Is skating hockey's most fixable flaw? Flyers aim to find out

Is skating hockey's most fixable flaw? Flyers aim to find out

If the Flyers had to redraft 2007 all over again, knowing what we all know now, then Stars captain Jamie Benn in all likelihood would have been the franchise’s second overall selection right after the Chicago Blackhawks snagged Patrick Kane.

Instead, the organization chose James van Riemsdyk, who at the time was considerably more polished and NHL-ready than Benn was at the age of 18. In fact, you have to scroll down another 127 picks after the selection of JVR into the fifth round to see that the Stars finally selected Benn.

How could a player that eventually won the Art Ross Trophy as the league’s top scorer in 2015 become somewhat of an afterthought and nearly dismissed on draft day? 

Poor skating ability. 

Despite having the size of a power forward, Benn was a below-average skater and teams clearly shied away from drafting him. From that moment, Benn was determined that an inadequate skating technique wouldn’t deter him from playing in the NHL.

Want an even better example? 

With a smaller 5-foot-10 stature, but tremendously skilled with a high hockey IQ, Tampa Bay's Brayden Point slipped to the late third round. His skating was the one area that needed major improvement. Point worked strenuously over the summer with former Canadian world champion figure skater Barb Underhill. 

Now, the Lightning center is a 30-goal scorer, and perhaps most impressively, Point is lightning quick. He finished second to Oilers superstar Connor McDavid in the league’s fastest skater competition during All-Star weekend’s skills competition.     

The Flyers have a similar player in their system that checks a lot of Ron Hextall’s boxes except for the one next to skating ability. It’s the single biggest reason Matthew Strome fell to the Flyers in the fourth round (106th overall) in last year’s draft after watching his older brothers go top five (Ryan — fifth overall in 2011, Dylan — third overall in 2015).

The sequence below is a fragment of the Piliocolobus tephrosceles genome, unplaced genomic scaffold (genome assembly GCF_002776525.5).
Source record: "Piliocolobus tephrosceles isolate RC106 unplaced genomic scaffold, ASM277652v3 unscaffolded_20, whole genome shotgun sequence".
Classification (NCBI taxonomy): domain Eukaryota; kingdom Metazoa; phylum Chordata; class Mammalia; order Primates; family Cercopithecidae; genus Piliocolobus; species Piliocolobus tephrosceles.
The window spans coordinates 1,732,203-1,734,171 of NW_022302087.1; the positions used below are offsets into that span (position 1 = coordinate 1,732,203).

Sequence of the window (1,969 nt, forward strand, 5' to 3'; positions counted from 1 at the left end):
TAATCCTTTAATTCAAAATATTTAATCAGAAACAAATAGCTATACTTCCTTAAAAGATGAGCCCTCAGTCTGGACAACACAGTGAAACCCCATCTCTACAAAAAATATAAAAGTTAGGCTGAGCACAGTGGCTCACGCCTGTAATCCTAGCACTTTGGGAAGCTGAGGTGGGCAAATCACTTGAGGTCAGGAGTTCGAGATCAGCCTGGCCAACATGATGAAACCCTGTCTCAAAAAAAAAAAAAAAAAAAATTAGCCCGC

“Matthew Strome is a pretty good example,” Hextall said last week. “With Matthew, skating is his weakness. He’s got one flaw, everything else is pretty good. So, you look at Matthew and if he can just improve it — he’s never probably going to be a great skater, but if we can just ramp him up two levels, he’s got a real good chance at playing in the National Hockey League.”

Playmaking ability or possessing a high hockey IQ are traits that require years of development, whereas poor skating is a mechanical flaw that demands rewiring the brain and breaking old habits similar to how a golf coach makes adjustments to a player’s swing.

“I can spend an hour with some players and they can get the stride right off. In one hour, some guys get way better,” said Slava Kouznetsov, who has served as the Flyers' skating coach since 2006. “Some guys spend weeks of training to get the same stuff done. It’s learning a new language. Some guys pick it up right away with the way the brain is wired, and some guys will never be able to speak the language. Some guys will take years to pick it up.”

Kouznetsov was able to fine-tune Steve Downie’s skating technique that was considered choppy with a short stride, which left him unable to have the required stamina to stay out during an entire shift. Downie was a late 2005 first-round pick who had other issues that plagued his nine-year NHL career, but without improving his skating stride, Downie would have never made it on to an NHL roster.